At our last inspection for the key question, ‘is the service responsive?’ we found the service was not always responsive to people's individual needs and preferences. The staff interactions were limited to focus on tasks rather than conversational and individual. There was a survey in place for people to give feedback on the service. We found that where people requested something to be altered, this was not always considered. The care records were not always detailed and individualised. We saw in some people's care records that they had variable continence. There was no further information, risk assessment or guidance about how best to support them. Where some people had a catheter in situ, there were no risk assessments in place concerning potential problems with them. Visiting agency staff or new staff did not always have clear, concise guidance to follow about people's care within the records.

At this inspection, we found the service had deteriorated resulting in six breaches of Regulation.

Thomas Tawell House is a ‘care home’. People in care homes receive accommodation and nursing or personal care as single package under one contractual agreement. CQC regulates both the premises and the care provided, and both were looked at during this inspection.

Thomas Tawell House accommodates 37 people in one adapted building. There were 29 people living in the home on the day of our inspection. The home supported people who were over 65 years of age, some of whom were living with sensory impairment.

There was a registered manager in post. A registered manager is a person who has registered with the Care Quality Commission to manage the service. Like registered providers, they are 'registered persons'. Registered persons have legal responsibility for meeting the requirements of the Health and Social Care Act 2008 and associated regulations. The CEO visited the service on the second day and third day of our visit at the request of the inspector.

Although the provider had systems in place to protect people from harm, we found these were not always effective. The majority of staff were trained in safeguarding adults yet the training was not always implemented in practice whilst supporting people. Staff told us they were aware of their responsibility to keep people safe however, they failed to identify some of the practices within the home which were abusive and breached people's rights to receive safe, respectful and dignified care. At the time of our visit, we requested the registered manager to complete a safeguarding referral to Norfolk local authority safeguarding team reporting our findings. The registered manager told us she did not know how to do this and we were given assurances from the CEO this would be done without delay. Evidence of this was seen before the end of our third day.

Risks to people's health and wellbeing were not appropriately assessed and reviewed. Care plans were not sufficiently detailed to provide an accurate description of people's care and support needs. Our c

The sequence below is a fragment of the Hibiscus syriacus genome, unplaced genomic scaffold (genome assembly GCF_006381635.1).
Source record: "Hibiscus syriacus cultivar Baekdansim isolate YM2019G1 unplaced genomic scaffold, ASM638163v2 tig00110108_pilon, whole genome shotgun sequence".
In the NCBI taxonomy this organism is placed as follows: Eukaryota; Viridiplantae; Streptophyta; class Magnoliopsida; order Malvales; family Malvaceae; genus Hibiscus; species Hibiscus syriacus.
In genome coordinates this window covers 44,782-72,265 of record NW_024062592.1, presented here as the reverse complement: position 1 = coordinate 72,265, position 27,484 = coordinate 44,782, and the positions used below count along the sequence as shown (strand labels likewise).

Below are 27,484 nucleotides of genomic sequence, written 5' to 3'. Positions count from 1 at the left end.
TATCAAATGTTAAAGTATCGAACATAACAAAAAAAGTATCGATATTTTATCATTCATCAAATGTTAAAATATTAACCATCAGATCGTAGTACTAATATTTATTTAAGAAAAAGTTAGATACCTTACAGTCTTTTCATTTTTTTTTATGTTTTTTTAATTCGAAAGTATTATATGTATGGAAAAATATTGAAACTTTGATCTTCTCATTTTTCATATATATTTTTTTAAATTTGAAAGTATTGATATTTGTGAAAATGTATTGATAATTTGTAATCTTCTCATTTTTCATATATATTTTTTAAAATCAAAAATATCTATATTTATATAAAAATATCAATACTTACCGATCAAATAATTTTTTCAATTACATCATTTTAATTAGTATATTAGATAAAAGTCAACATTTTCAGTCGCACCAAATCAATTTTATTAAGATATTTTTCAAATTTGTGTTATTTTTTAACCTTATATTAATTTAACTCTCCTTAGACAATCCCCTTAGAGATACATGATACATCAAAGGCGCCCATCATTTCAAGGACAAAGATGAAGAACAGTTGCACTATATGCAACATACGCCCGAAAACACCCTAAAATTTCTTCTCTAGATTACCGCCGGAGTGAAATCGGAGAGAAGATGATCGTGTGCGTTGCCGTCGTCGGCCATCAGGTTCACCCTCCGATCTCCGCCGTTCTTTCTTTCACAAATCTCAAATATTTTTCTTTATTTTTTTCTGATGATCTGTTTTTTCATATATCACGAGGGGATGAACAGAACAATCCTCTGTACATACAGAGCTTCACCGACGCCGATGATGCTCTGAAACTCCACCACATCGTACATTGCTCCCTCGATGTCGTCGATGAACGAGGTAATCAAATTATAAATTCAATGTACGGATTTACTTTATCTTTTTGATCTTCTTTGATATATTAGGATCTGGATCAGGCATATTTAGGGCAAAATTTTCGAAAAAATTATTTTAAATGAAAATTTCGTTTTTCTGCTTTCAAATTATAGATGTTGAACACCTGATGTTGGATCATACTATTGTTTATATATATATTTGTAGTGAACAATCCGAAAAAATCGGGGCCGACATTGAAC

Inspection carried out on 20 September 2016

During a routine inspection

This inspection took place on 20 and 21 September, 2016. The visit was unannounced.

Thomas Tawell House is a residential care home which supports older people living with sensory impairment, for a maximum of 37 people. There were 35 people living in the home when we inspected. All of the people living there were visually impaired.

A registered manager is a person who has registered with the Care Quality Commission to manage the service. Like registered providers, they are ‘registered persons’. Registered persons have legal responsibility for meeting the requirements in the Health and Social Care Act 2008 and associated Regulations about how the service is run. There was a registered manager who had been in post for several years.

Staff were trained in safeguarding and were aware of who to report any concerns to, and people felt safe living in the home. There were risks assessments in place for people with regards to their physical safety, and these provided guidance to staff on how to safely support them.

The home was making improvements to the recording around some medicines. Medicines were administered by staff who were trained to do so, and some people were supported to take their own medicines.

The home had safe recruitment practices in place so that only staff who were deemed suitable could work there. There were enough staff to keep people safe.

People felt that staff were competent in their roles. Staff had received training relevant to their role and felt confident. There was an induction procedure in place, which helped to train new staff. Staff asked people for their permission before delivering care.

The CQC is required to monitor the Mental Capacity Act (MCA) 2005 Deprivation of Liberty Safeguards (DoLS) and report on what we find. Although staff did not always have training in these areas, we found that they were following the principles of the MCA. We have made a recommendation around training with regards to people’s mental capacity.

People were supported to eat a sufficient amount of food with a good choice of meals. There were drinks available at various intervals throughout the day, and people had drinks in their rooms.